This is the Lamy Joy calligraphy fountain pen that I borrowed for review.
Lamy Joy has a longer body than Lamy Safari (Demonstrator) shown at the bottom.
The body tapers towards the end.
Like most Lamy fountain pens, the grip section is designed in triangular manner to fit the fingers what hold it.
The nib is well rounded and writes smoothly.
On the body are two holes, one on each side, that you can look into to see the ink remaining.
This is the tapered end of Lamy Joy.
You can use disposable ink cartridges or a standard Lamy converter Z24. The convertor will have a small knob that fits to the slot on the fountain pen.
I don't particularly enjoy drawing with calligraphy pens in general because usually these pens are designed for calligraphy and lettering purposes. Ink flow is good with downward motion and not so good when going sideways.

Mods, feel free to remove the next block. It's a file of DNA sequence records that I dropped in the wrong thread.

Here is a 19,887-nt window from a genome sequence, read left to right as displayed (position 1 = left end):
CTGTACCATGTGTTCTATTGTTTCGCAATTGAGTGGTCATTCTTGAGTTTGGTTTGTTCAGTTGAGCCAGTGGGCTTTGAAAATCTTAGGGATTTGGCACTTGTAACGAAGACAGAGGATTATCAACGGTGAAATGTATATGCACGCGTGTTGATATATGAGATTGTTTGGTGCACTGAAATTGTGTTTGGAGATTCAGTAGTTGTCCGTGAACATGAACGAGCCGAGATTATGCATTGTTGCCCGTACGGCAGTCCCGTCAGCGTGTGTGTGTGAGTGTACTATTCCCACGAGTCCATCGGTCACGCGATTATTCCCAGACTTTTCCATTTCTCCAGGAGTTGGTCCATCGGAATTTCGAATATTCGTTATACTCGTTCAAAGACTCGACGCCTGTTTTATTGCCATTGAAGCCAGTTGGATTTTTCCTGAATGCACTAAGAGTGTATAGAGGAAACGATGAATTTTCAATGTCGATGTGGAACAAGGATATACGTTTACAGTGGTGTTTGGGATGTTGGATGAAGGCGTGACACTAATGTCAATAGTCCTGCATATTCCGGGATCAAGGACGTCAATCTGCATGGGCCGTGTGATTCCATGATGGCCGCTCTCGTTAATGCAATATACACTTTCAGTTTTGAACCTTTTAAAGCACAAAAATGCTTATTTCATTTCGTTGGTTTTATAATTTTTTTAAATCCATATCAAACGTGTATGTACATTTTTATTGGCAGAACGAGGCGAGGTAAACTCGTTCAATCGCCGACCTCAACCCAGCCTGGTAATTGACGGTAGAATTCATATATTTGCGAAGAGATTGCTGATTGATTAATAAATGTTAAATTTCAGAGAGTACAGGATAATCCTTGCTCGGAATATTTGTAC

The blue ink used in these sketches are from the default Lamy ink cartridges.
Ink flow depends on the ink you're using too. The green shade is from the Pilot Iroshizuku Chiku-Rin which flows much better than the Lamy ink provided.
Here the Lamy ink can go dry at times. I've compared with other inks so it's most likely an issue with the ink.
The Lamy Joy works best when it's held as vertically as possible.
The Lamy Joy is a simple looking pen just the way I like it. For calligraphy purposes, I suggest you use more watery ink for better ink flow. This pen uses an ink cartridge filling system so you should use a good ink for optimal performance.
Definitely get the Lamy convertor to refill with your own ink. That way you can use other colours for your lettering.